What Lind didn’t realize was that Portland Police Bureau Officer Bill Balzer was parked right next to him in an unmarked car when it happened.
Posted by Jonathan Maus (Publisher/Editor) on December 14th, 2016 at 3:27 pm
The City of Portland is scaling up the massive new Fixing Our Streets program. Thanks to the passage of a 10-cent per gallon gas tax, the bureau needs to prepare, develop, design, and construct over 50 transportation projects over the next four years.
One of those projects will pave SW Main Street between 1st and 2nd Avenues. This is the section of Main at the western terminus of the Hawthorne Bridge — one of the most heavily used bike routes in the city. Unfortunately people riding bikes don’t get a very nice welcome into downtown. The dedicated path on the bridge gives way to a bike lane prior to crossing 1st Avenue. Then between 1st and 2nd the bike lane all but disappears into a cracked road surface full of bumps. There’s also the tricky merge with other road users, including TriMet bus operators that need to service a stop at the northeast corner of 2nd and Main.
Posted by Jonathan Maus (Publisher/Editor) on December 14th, 2016 at 1:00 pm
When it comes to planning a city, trips matter. Estimates about the amount of trips generated by a transportation project or new development are what dictate not just what our redesigned streets will look like, but also how we pay for them.
One of the ways the City of Portland pays for infrastructure is by charging developers a fee based on the impact their new building will have on the transportation system. These fees — known as Transportation System Development Charges, or just TSDCs for short — are based on a model that estimates how many trips a new development will generate.
There’s just one small problem: The methodology is centered almost exclusively around cars. The Portland Bureau of Transportation wants to change that.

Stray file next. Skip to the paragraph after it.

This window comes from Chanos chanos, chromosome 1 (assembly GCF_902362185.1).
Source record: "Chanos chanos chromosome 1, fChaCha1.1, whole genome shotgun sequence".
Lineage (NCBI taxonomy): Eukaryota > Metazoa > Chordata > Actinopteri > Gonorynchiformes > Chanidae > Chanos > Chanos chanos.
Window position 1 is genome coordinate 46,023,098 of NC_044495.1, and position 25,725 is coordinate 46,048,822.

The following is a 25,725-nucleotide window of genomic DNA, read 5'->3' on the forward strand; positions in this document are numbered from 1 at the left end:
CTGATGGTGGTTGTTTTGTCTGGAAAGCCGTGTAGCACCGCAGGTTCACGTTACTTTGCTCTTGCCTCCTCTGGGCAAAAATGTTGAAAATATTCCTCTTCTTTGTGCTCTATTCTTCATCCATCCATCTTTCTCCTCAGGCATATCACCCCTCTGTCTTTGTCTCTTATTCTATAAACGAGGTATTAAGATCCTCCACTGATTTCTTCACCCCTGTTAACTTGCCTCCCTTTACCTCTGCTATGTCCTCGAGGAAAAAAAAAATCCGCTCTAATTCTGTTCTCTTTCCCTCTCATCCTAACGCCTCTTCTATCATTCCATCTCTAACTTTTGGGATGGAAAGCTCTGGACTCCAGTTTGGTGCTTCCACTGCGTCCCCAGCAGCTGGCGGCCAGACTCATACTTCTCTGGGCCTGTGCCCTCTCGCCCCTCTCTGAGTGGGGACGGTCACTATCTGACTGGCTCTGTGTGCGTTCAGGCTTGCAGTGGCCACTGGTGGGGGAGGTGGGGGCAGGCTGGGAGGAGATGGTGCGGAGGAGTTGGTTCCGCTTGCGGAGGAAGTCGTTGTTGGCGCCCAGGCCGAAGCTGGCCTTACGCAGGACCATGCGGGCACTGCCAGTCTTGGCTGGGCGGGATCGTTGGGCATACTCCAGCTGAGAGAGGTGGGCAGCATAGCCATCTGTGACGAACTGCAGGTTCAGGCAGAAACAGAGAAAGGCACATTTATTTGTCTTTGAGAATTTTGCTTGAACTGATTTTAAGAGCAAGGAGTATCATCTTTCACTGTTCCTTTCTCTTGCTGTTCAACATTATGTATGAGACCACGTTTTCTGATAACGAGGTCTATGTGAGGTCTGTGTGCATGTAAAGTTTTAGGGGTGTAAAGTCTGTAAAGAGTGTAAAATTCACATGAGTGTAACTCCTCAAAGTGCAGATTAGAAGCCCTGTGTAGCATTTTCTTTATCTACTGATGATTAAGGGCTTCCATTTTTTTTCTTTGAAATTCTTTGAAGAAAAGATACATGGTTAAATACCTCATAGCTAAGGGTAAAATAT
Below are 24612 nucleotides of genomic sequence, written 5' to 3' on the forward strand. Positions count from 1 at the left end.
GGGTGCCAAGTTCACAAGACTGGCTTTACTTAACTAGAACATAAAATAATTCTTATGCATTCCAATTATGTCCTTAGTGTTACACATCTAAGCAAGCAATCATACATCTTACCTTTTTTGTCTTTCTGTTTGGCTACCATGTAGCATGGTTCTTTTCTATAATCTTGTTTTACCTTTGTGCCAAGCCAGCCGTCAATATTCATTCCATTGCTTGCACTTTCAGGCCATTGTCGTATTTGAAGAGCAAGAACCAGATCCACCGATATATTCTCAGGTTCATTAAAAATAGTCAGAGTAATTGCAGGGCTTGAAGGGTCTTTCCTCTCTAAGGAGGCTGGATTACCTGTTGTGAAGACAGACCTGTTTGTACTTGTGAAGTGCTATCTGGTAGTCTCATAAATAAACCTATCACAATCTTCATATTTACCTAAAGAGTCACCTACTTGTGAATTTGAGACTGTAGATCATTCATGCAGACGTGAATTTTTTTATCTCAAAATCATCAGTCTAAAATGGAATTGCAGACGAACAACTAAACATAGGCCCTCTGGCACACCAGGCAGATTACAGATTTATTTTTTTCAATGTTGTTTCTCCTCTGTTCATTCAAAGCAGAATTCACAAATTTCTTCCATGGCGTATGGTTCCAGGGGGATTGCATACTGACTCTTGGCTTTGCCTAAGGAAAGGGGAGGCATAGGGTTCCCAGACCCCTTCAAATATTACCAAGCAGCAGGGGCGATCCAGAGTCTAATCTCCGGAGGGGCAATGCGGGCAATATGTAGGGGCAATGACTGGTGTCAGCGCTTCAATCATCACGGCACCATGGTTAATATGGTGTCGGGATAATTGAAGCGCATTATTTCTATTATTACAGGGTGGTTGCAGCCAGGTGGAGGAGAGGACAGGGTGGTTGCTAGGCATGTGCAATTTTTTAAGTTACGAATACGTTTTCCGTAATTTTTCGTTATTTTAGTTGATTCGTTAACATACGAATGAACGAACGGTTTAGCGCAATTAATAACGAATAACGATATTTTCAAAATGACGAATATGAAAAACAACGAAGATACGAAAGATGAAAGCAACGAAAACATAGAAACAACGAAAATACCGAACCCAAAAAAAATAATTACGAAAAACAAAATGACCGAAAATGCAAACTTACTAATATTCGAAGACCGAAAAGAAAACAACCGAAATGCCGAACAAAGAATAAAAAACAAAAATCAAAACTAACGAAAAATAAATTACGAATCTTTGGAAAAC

At City Council today commissioners unanimously passed an ordinance (PDF) allowing PBOT to use a methodology that uses “person trips” – meaning trips made not just by people in cars and trucks but also foot, by bike and in transit vehicles.
Posted by Jonathan Maus (Publisher/Editor) on December 14th, 2016 at 7:26 am
The first hearing for the City of Portland’s Inclusionary Housing Zoning Code Project took place at city council today and biking and walking advocates showed up to support the proposal and urge council to pass it.
As we’ve reported for years now, there’s a clear intersection between affordable housing policy and cycling: The most bike-friendly neighborhoods are also the ones where we’ve seen tremendous market pressure exerted — and many of them are now unaffordable to many low and even middle-income Portlanders. And according to the National Household Travel Survey, low-income households drive much less than those with high-incomes.
One way to make neighborhoods more affordable is to require developers to build affordable housing units in their new buildings. Otherwise they’ll sell the units at whatever price the market can bear — and that happens to be a lot of money in Portland’s red-hot housing market. The result is a sort of forced migration of people with lower incomes into neighborhoods further away from the city center.
Posted by Jonathan Maus (Publisher/Editor) on December 13th, 2016 at 9:17 am
When Wayne Naillon chose to end his life back in May, the region lost one of its most dedicated cycling advocates. Now his name will remain connected to the places and trails he loved thanks to funds created in his name by friends and family.